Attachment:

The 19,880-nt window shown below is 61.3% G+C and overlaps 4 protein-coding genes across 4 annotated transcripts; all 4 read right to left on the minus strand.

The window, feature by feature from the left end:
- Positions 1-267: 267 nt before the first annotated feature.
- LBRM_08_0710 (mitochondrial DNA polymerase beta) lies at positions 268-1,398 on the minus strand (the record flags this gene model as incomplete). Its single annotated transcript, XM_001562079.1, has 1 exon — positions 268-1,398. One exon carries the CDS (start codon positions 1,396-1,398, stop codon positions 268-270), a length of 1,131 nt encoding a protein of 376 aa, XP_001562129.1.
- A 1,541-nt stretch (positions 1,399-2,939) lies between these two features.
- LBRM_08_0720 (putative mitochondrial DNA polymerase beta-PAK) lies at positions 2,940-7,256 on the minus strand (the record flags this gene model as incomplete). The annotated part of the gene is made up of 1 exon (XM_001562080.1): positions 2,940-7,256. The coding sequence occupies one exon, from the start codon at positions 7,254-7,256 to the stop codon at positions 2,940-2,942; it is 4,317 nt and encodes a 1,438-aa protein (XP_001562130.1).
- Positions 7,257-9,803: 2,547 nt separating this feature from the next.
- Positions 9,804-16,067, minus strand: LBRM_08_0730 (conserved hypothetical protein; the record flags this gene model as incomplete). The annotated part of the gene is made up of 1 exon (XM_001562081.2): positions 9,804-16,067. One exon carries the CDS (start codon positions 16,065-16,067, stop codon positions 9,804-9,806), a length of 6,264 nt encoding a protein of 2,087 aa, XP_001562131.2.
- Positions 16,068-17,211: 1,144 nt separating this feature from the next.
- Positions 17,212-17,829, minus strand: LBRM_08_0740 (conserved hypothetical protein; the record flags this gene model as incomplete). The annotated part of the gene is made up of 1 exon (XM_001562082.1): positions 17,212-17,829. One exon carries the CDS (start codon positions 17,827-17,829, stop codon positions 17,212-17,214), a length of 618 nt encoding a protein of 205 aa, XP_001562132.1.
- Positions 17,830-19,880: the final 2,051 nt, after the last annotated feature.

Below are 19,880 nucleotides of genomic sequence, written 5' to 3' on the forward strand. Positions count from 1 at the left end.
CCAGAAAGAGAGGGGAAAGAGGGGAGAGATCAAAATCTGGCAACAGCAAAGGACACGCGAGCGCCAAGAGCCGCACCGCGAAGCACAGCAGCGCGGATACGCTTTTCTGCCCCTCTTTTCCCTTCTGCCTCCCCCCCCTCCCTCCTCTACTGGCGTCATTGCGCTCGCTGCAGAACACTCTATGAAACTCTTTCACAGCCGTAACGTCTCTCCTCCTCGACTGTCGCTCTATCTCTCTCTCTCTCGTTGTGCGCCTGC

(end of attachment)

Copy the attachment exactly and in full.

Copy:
The 19,880-nt window shown below is 61.3% G+C and overlaps 4 protein-coding genes across 4 annotated transcripts; all 4 read right to left on the minus strand.

The window, feature by feature from the left end:
- Positions 1-267: 267 nt before the first annotated feature.
- LBRM_08_0710 (mitochondrial DNA polymerase beta) lies at positions 268-1,398 on the minus strand (the record flags this gene model as incomplete). Its single annotated transcript, XM_001562079.1, has 1 exon — positions 268-1,398. One exon carries the CDS (start codon positions 1,396-1,398, stop codon positions 268-270), a length of 1,131 nt encoding a protein of 376 aa, XP_001562129.1.
- A 1,541-nt stretch (positions 1,399-2,939) lies between these two features.
- LBRM_08_0720 (putative mitochondrial DNA polymerase beta-PAK) lies at positions 2,940-7,256 on the minus strand (the record flags this gene model as incomplete). The annotated part of the gene is made up of 1 exon (XM_001562080.1): positions 2,940-7,256. The coding sequence occupies one exon, from the start codon at positions 7,254-7,256 to the stop codon at positions 2,940-2,942; it is 4,317 nt and encodes a 1,438-aa protein (XP_001562130.1).
- Positions 7,257-9,803: 2,547 nt separating this feature from the next.
- Positions 9,804-16,067, minus strand: LBRM_08_0730 (conserved hypothetical protein; the record flags this gene model as incomplete). The annotated part of the gene is made up of 1 exon (XM_001562081.2): positions 9,804-16,067. One exon carries the CDS (start codon positions 16,065-16,067, stop codon positions 9,804-9,806), a length of 6,264 nt encoding a protein of 2,087 aa, XP_001562131.2.
- Positions 16,068-17,211: 1,144 nt separating this feature from the next.
- Positions 17,212-17,829, minus strand: LBRM_08_0740 (conserved hypothetical protein; the record flags this gene model as incomplete). The annotated part of the gene is made up of 1 exon (XM_001562082.1): positions 17,212-17,829. One exon carries the CDS (start codon positions 17,827-17,829, stop codon positions 17,212-17,214), a length of 618 nt encoding a protein of 205 aa, XP_001562132.1.
- Positions 17,830-19,880: the final 2,051 nt, after the last annotated feature.

Below are 19,880 nucleotides of genomic sequence, written 5' to 3' on the forward strand. Positions count from 1 at the left end.
CCAGAAAGAGAGGGGAAAGAGGGGAGAGATCAAAATCTGGCAACAGCAAAGGACACGCGAGCGCCAAGAGCCGCACCGCGAAGCACAGCAGCGCGGATACGCTTTTCTGCCCCTCTTTTCCCTTCTGCCTCCCCCCCCTCCCTCCTCTACTGGCGTCATTGCGCTCGCTGCAGAACACTCTATGAAACTCTTTCACAGCCGTAACGTCTCTCCTCCTCGACTGTCGCTCTATCTCTCTCTCTCTCGTTGTGCGCCTGC